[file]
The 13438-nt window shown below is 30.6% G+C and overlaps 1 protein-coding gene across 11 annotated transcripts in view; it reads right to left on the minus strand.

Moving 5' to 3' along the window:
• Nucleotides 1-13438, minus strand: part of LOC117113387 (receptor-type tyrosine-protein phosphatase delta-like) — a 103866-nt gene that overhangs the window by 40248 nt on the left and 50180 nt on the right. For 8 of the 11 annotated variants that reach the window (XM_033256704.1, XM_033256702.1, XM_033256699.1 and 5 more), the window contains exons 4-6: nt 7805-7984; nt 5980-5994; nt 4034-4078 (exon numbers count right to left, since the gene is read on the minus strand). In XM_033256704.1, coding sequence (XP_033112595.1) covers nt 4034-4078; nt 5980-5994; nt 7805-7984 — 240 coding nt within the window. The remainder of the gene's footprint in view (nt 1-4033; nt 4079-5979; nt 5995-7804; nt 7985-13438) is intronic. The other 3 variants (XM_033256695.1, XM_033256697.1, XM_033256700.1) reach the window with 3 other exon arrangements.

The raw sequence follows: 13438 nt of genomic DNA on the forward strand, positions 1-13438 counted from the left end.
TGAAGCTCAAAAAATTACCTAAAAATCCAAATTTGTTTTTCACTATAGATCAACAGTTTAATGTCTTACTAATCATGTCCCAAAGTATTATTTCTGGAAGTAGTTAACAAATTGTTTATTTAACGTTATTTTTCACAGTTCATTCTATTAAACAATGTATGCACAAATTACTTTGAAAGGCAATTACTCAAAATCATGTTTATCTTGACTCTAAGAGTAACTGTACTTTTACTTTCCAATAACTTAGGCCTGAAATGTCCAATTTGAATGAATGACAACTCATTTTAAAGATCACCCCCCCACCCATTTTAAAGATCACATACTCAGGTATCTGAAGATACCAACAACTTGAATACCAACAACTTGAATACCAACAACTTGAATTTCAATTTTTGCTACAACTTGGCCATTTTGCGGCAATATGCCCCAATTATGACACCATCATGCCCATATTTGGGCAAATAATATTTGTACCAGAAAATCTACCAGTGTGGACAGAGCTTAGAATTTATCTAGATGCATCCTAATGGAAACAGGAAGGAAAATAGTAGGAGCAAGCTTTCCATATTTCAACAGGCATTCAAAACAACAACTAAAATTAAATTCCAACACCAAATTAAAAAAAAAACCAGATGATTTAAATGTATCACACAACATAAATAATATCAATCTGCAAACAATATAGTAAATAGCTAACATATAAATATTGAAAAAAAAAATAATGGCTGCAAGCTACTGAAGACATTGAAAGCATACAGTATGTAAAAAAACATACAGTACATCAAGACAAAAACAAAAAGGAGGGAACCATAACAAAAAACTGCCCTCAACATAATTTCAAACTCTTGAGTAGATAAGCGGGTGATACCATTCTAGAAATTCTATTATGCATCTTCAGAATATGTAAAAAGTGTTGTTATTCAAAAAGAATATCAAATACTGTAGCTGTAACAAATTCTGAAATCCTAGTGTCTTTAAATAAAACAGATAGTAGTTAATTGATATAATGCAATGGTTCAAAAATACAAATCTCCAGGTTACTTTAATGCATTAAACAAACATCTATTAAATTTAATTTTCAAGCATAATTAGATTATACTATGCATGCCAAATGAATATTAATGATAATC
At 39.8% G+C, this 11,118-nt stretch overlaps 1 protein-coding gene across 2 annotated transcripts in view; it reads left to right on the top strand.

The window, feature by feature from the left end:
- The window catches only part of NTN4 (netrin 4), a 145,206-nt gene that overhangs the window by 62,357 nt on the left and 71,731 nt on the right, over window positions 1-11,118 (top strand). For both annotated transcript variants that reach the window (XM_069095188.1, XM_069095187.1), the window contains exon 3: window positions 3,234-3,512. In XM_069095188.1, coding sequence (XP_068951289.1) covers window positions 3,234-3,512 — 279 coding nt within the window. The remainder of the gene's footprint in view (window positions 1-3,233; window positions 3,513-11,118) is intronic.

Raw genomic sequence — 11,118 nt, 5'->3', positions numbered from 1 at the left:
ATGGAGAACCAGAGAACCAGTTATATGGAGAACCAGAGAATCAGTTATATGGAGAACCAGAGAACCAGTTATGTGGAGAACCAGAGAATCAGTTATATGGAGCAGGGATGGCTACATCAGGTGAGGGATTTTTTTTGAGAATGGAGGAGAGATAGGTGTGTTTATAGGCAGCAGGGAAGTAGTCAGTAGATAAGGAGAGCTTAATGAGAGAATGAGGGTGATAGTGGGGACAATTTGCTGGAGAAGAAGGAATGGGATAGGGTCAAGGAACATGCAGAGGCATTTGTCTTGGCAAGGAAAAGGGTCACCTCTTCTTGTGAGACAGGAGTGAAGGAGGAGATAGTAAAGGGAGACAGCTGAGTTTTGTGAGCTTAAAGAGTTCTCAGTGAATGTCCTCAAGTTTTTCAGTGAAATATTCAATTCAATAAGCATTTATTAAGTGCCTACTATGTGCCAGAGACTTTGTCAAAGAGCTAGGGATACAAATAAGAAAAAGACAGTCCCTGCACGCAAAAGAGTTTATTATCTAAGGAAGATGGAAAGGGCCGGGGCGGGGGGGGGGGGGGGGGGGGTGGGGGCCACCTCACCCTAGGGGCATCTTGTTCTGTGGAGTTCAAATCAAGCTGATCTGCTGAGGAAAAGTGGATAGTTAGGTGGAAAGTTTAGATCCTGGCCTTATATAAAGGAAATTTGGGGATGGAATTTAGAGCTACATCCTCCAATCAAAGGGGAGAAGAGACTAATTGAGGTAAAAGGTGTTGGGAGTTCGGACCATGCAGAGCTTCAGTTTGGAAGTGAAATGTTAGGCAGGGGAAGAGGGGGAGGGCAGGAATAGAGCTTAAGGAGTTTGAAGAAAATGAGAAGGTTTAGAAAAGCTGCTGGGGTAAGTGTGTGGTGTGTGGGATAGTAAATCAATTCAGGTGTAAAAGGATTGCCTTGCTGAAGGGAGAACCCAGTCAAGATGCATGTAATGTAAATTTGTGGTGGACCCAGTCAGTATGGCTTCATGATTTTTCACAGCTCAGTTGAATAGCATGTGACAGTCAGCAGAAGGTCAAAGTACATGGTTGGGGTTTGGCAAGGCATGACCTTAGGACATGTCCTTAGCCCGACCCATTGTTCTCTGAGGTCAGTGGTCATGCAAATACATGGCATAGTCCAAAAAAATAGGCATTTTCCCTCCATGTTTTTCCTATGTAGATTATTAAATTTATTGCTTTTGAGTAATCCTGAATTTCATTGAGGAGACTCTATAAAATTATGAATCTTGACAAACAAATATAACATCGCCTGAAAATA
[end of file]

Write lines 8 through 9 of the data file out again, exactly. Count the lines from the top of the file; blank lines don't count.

- The window catches only part of NTN4 (netrin 4), a 145,206-nt gene that overhangs the window by 62,357 nt on the left and 71,731 nt on the right, over window positions 1-11,118 (top strand). For both annotated transcript variants that reach the window (XM_069095188.1, XM_069095187.1), the window contains exon 3: window positions 3,234-3,512. In XM_069095188.1, coding sequence (XP_068951289.1) covers window positions 3,234-3,512 — 279 coding nt within the window. The remainder of the gene's footprint in view (window positions 1-3,233; window positions 3,513-11,118) is intronic.

Raw genomic sequence — 11,118 nt, 5'->3', positions numbered from 1 at the left: